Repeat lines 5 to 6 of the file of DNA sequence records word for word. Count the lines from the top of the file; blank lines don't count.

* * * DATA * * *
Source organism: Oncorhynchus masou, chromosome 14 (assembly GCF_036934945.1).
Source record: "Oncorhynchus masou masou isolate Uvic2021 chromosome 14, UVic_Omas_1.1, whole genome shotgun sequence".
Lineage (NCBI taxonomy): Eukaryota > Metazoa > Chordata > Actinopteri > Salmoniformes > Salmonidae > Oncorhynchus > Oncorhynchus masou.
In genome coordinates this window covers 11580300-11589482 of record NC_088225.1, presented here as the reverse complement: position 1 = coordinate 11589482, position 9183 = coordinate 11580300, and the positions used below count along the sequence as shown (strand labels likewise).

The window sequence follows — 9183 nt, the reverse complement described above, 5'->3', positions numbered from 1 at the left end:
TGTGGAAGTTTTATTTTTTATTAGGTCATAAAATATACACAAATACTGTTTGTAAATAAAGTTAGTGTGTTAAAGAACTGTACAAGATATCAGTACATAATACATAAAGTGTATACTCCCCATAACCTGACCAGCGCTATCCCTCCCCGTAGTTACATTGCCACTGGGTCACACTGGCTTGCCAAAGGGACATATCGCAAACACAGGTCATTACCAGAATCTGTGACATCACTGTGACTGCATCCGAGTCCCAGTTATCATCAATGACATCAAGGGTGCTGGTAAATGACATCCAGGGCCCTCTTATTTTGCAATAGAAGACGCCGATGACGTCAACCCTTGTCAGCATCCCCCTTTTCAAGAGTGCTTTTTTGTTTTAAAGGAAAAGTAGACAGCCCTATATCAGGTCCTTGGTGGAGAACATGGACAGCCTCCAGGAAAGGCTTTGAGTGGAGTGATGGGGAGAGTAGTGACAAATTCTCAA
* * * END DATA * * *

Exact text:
The window sequence follows — 9183 nt, the reverse complement described above, 5'->3', positions numbered from 1 at the left end:
TGTGGAAGTTTTATTTTTTATTAGGTCATAAAATATACACAAATACTGTTTGTAAATAAAGTTAGTGTGTTAAAGAACTGTACAAGATATCAGTACATAATACATAAAGTGTATACTCCCCATAACCTGACCAGCGCTATCCCTCCCCGTAGTTACATTGCCACTGGGTCACACTGGCTTGCCAAAGGGACATATCGCAAACACAGGTCATTACCAGAATCTGTGACATCACTGTGACTGCATCCGAGTCCCAGTTATCATCAATGACATCAAGGGTGCTGGTAAATGACATCCAGGGCCCTCTTATTTTGCAATAGAAGACGCCGATGACGTCAACCCTTGTCAGCATCCCCCTTTTCAAGAGTGCTTTTTTGTTTTAAAGGAAAAGTAGACAGCCCTATATCAGGTCCTTGGTGGAGAACATGGACAGCCTCCAGGAAAGGCTTTGAGTGGAGTGATGGGGAGAGTAGTGACAAATTCTCAA